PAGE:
While the media rush to blame wildfires on climate change, scientific evidence reveals there is less fire across the globe, and the credit goes to human activity.
The editorial board of the Washington Post recently declared, "We won't stop California's wildfires if we don't talk about climate change." NPR reported the best way to fight wildfires in Texas is "getting real" on climate change. NBC News says extreme heat and wildfires are "made worse by climate change," according to scientists, of course. The San Francisco Chronicle sees the "fingerprints of climate change" all over those California wildfires, again, according to ScienceTM.
Those articles usually quote Michael Mann, the guy behind the discredited global warming hockey stick graph, but even he won't say climate change is "literally causing the events to occur." We're just "making these events more extreme."
And the media love to echo this claim.
"Yes, humans have made wildfires worse," reads a graphic accompanying the Post‘s editorial on the California wildfires. An "obvious" response to the wildfires, the Post says, is "addressing global warming."
"Four of the five largest conflagrations the state has had to battle have come since 2012, according to the Los Angeles Times, and that is probably no mere coincidence," the Post says, connecting the dots. "Droughts, storms and heat waves have occurred throughout history, of course, and it is hard to attribute any single event to climate change. But scientists have concluded that climate change has increased the frequency of extreme weather and will continue to do so."
One connection the media seem to have missed, however, is the one between man-made economic activity and a global decline in fires.
"A human-driven decline in global burned area" was the title of a study published in Science last June and authored by climate scientists at NASA's Goddard Space Flight Center, Vrije Universiteit in Amsterdam, Columbia University, the Imperial College London, and elsewhere.
The Washington Times drew attention to the study last month.
The study revealed—"unexpectedly"—a robust decline in global burn area of approximately 25 percent between 1998 and 2015, largely due to human progress.
"Humans have, and always have had, a major impact on wildfire activity, which is expected to increase in our warming world," the authors wrote. "[Niels] Andela [a NASA research scientist] et al. use satellite data to show that, unexpectedly, global burned area declined by ∼25% over the past 18 years, despite the influence of climate."
"The decrease has been largest in savannas and grasslands because of agricultural expansion and intensification," according to the study. "The decline of burned area has consequences for predictions of future changes to the atmosphere, vegetation, and the terrestrial carbon sink."
The climate scientists said burn area could decline even more, as long as agricultural progress continues in the tropics. The study found the largest declines in burn area occurred in countries with the largest increase in agricultural production.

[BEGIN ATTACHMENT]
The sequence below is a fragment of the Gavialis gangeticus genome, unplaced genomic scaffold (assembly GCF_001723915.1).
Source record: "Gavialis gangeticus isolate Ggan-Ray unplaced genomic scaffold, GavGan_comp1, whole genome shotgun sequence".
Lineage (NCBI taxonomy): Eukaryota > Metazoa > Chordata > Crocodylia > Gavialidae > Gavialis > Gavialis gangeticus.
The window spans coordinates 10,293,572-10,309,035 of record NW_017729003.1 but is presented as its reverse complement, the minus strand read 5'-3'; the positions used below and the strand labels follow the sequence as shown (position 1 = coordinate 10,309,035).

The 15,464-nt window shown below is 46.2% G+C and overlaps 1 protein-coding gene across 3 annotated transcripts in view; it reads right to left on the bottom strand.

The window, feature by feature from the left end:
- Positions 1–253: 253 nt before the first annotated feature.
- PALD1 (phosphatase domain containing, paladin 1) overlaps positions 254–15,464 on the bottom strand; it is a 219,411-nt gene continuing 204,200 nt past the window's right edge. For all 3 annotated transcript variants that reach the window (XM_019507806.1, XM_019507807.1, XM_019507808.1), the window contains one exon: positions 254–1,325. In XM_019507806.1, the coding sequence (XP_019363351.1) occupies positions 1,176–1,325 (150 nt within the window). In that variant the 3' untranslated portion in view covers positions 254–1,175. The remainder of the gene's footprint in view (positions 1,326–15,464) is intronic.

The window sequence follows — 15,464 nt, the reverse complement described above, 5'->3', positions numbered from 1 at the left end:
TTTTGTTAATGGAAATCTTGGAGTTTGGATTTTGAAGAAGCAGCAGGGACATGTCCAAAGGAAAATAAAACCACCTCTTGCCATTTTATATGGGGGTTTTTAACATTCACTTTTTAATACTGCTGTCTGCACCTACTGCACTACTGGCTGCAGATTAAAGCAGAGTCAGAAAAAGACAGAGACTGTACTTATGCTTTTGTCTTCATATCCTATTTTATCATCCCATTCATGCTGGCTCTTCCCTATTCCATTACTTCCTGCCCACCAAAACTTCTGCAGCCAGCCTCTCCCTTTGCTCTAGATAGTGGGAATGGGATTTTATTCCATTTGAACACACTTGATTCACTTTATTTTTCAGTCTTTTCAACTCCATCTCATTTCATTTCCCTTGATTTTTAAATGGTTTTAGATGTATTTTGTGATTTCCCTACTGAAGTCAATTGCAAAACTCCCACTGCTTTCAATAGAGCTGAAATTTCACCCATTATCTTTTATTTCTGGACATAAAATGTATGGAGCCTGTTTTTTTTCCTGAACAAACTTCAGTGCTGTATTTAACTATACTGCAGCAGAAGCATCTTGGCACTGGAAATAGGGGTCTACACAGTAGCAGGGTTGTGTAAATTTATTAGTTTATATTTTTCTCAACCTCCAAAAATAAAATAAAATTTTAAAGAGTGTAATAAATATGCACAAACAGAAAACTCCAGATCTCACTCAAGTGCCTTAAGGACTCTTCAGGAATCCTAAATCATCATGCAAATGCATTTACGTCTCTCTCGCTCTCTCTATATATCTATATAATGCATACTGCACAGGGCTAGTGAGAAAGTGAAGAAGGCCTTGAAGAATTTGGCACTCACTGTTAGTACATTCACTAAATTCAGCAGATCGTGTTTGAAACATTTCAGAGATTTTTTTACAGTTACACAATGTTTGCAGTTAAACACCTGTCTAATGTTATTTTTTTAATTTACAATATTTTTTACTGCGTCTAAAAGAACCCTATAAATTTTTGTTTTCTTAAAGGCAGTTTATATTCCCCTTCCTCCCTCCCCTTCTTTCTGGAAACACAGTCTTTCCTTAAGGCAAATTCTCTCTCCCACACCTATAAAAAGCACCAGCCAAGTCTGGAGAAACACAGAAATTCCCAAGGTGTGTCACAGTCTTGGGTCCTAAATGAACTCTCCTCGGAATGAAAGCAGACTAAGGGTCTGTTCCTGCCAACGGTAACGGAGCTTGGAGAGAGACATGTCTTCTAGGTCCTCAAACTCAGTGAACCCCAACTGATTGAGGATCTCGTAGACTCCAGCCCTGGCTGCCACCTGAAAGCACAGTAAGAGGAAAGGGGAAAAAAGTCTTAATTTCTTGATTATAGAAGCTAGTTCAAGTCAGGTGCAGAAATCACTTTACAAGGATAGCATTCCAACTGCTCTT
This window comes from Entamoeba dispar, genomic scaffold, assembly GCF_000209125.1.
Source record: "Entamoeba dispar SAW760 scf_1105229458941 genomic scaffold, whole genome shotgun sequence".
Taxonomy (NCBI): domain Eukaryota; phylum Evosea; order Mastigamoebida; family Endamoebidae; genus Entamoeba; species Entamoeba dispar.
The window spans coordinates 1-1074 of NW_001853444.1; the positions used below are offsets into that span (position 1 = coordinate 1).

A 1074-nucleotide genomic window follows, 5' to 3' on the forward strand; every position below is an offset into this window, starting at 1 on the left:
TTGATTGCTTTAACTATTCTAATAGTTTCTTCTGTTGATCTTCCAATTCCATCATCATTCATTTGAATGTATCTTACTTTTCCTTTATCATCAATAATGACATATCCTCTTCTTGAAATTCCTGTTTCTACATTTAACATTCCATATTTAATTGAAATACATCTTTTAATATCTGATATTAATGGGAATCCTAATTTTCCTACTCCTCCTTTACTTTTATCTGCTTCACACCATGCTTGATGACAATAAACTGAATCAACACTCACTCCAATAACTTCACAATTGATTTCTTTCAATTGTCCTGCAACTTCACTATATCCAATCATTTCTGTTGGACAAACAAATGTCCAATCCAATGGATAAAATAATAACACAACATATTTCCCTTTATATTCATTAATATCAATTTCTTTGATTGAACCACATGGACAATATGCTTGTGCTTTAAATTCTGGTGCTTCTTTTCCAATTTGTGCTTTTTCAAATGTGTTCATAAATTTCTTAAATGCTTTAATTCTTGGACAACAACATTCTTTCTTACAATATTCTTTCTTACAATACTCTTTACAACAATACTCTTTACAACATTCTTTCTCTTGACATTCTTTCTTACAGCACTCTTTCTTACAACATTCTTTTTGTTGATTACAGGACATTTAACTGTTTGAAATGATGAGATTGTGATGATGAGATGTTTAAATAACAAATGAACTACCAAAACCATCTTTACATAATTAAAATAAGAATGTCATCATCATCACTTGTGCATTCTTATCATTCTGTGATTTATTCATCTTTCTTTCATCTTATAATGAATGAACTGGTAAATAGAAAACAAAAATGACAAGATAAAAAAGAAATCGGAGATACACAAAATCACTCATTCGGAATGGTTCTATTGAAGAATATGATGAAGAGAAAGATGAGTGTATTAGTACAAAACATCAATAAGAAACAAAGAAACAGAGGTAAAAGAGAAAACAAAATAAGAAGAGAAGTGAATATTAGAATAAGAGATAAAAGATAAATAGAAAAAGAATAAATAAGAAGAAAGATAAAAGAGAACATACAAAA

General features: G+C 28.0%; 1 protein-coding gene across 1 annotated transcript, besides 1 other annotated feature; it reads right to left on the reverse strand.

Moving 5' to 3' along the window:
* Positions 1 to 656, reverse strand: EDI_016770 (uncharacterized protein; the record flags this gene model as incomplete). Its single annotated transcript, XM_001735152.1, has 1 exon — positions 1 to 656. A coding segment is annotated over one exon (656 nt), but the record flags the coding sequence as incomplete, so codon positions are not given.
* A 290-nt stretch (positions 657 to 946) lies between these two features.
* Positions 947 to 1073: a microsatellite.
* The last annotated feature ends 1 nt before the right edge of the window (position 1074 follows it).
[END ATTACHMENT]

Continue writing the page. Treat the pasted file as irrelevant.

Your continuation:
"Together, these analyses underscore the pervasive influence of human activity on global burned area, including the potential for further declines in savanna fires from ongoing agricultural development across the tropics," the study said.
Another study on the "perceptions versus realities" of wildfires around the world by researchers at Swansea University concluded "there is less fire in the global landscape today than centuries ago."
"Wildfire has been an important process affecting the Earth's surface and atmosphere for over 350 million years and human societies have coexisted with fire since their emergence," the authors wrote in June 2016. "Yet many consider wildfire as an accelerating problem, with widely held perceptions both in the media and scientific papers of increasing fire occurrence, severity and resulting losses."
It might shock you to learn those "widely held perceptions" in the media are, once again, wrong.
"However, important exceptions aside, the quantitative evidence available does not support these perceived overall trends," the scientists write. "Instead, global area burned appears to have overall declined over past decades, and there is increasing evidence that there is less fire in the global landscape today than centuries ago."
The authors also point out the dangerous policies of 100 percent "fire exclusion," which derives from the German forestry school of the 19th century, as proven to be "impractical, unsustainable and ecologically detrimental in fire-prone regions."
The perception that all fire is bad, i.e., Smokey the Bear (Trump ahead of the curve again!), still pervades American media coverage and policy, as the authors point out the detrimental effects of fire suppression.
"The media still promote perceptions of wildfire as the enemy even in very fire-prone regions, such as the western USA," the authors write. "Achieving a more balanced and realistic perspective about fire occurrence, its risks and impacts among fire specialists, decisions makers and the wider public is perhaps the most critical step towards regaining a more sustainable coexistence with landscape fires."
A "more balanced and realistic" perspective from the media when it comes to climate change? Good luck with that.